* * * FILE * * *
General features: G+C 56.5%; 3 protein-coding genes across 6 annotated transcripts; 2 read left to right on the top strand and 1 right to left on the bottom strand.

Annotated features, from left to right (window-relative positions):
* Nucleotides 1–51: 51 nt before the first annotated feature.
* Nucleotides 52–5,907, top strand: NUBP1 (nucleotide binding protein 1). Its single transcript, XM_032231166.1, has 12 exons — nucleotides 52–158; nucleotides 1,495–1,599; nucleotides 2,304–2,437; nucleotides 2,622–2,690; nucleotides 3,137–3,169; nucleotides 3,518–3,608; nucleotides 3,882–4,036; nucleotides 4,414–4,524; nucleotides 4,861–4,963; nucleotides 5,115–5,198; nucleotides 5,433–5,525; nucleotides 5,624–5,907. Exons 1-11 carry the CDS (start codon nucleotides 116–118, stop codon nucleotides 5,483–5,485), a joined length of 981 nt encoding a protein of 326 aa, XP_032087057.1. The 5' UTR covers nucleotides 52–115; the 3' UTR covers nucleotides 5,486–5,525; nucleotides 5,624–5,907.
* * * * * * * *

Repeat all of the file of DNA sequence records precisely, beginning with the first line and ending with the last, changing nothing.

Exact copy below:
General features: G+C 56.5%; 3 protein-coding genes across 6 annotated transcripts; 2 read left to right on the top strand and 1 right to left on the bottom strand.

Annotated features, from left to right (window-relative positions):
* Nucleotides 1–51: 51 nt before the first annotated feature.
* Nucleotides 52–5,907, top strand: NUBP1 (nucleotide binding protein 1). Its single transcript, XM_032231166.1, has 12 exons — nucleotides 52–158; nucleotides 1,495–1,599; nucleotides 2,304–2,437; nucleotides 2,622–2,690; nucleotides 3,137–3,169; nucleotides 3,518–3,608; nucleotides 3,882–4,036; nucleotides 4,414–4,524; nucleotides 4,861–4,963; nucleotides 5,115–5,198; nucleotides 5,433–5,525; nucleotides 5,624–5,907. Exons 1-11 carry the CDS (start codon nucleotides 116–118, stop codon nucleotides 5,483–5,485), a joined length of 981 nt encoding a protein of 326 aa, XP_032087057.1. The 5' UTR covers nucleotides 52–115; the 3' UTR covers nucleotides 5,486–5,525; nucleotides 5,624–5,907.